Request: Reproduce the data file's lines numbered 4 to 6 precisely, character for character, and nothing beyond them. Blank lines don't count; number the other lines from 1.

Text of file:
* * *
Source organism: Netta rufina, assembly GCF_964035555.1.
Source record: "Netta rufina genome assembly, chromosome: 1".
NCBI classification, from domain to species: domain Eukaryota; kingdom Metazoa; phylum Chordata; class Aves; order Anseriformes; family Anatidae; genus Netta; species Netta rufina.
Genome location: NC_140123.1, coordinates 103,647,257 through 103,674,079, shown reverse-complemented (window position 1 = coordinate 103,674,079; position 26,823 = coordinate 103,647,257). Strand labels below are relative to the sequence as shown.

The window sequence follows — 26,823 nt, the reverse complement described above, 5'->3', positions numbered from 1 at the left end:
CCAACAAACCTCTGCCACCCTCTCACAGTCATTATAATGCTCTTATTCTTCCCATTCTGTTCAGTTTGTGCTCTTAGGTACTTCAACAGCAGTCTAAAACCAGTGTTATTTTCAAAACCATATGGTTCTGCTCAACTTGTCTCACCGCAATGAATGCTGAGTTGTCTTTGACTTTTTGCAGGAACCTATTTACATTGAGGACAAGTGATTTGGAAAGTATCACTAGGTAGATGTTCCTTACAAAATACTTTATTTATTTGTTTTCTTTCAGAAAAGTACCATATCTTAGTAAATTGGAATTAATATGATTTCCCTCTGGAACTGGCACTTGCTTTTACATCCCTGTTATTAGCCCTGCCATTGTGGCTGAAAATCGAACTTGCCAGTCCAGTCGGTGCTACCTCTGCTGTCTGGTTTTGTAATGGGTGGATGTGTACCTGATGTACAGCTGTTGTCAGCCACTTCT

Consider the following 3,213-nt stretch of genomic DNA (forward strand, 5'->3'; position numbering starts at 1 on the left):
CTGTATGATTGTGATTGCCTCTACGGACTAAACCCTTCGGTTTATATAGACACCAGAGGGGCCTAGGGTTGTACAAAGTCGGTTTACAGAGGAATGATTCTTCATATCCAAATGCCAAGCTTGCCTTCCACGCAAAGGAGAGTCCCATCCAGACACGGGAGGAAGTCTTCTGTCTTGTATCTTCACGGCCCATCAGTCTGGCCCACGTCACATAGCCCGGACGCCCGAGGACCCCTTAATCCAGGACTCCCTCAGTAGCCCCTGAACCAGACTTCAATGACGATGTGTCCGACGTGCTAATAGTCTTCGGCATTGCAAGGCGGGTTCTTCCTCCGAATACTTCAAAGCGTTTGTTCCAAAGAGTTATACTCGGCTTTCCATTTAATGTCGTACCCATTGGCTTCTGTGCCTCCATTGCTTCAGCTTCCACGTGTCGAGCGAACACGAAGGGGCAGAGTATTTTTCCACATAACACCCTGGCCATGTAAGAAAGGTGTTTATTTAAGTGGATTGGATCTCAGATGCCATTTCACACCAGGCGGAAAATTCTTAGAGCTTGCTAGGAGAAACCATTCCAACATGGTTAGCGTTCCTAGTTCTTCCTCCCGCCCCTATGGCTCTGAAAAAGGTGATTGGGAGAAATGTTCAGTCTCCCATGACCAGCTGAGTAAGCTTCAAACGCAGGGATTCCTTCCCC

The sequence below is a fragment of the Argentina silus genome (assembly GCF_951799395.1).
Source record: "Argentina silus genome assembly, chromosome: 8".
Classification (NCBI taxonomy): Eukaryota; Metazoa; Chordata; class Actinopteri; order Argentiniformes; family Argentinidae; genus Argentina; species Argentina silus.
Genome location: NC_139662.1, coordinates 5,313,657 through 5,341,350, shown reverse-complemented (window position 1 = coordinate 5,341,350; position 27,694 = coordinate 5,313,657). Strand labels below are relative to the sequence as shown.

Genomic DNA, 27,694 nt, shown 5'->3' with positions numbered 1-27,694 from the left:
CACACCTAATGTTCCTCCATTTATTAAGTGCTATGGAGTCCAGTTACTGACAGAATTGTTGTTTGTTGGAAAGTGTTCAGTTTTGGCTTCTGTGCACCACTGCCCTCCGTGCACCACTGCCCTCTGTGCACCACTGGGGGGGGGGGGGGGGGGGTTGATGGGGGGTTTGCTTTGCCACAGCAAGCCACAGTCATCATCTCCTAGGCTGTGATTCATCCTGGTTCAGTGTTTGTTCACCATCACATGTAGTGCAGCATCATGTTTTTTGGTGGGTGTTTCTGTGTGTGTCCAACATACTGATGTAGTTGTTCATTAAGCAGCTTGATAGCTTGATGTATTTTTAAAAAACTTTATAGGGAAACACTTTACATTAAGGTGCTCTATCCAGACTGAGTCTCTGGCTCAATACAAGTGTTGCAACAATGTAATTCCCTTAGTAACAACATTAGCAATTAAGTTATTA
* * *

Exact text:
Genome location: NC_140123.1, coordinates 103,647,257 through 103,674,079, shown reverse-complemented (window position 1 = coordinate 103,674,079; position 26,823 = coordinate 103,647,257). Strand labels below are relative to the sequence as shown.

The window sequence follows — 26,823 nt, the reverse complement described above, 5'->3', positions numbered from 1 at the left end:
CCAACAAACCTCTGCCACCCTCTCACAGTCATTATAATGCTCTTATTCTTCCCATTCTGTTCAGTTTGTGCTCTTAGGTACTTCAACAGCAGTCTAAAACCAGTGTTATTTTCAAAACCATATGGTTCTGCTCAACTTGTCTCACCGCAATGAATGCTGAGTTGTCTTTGACTTTTTGCAGGAACCTATTTACATTGAGGACAAGTGATTTGGAAAGTATCACTAGGTAGATGTTCCTTACAAAATACTTTATTTATTTGTTTTCTTTCAGAAAAGTACCATATCTTAGTAAATTGGAATTAATATGATTTCCCTCTGGAACTGGCACTTGCTTTTACATCCCTGTTATTAGCCCTGCCATTGTGGCTGAAAATCGAACTTGCCAGTCCAGTCGGTGCTACCTCTGCTGTCTGGTTTTGTAATGGGTGGATGTGTACCTGATGTACAGCTGTTGTCAGCCACTTCT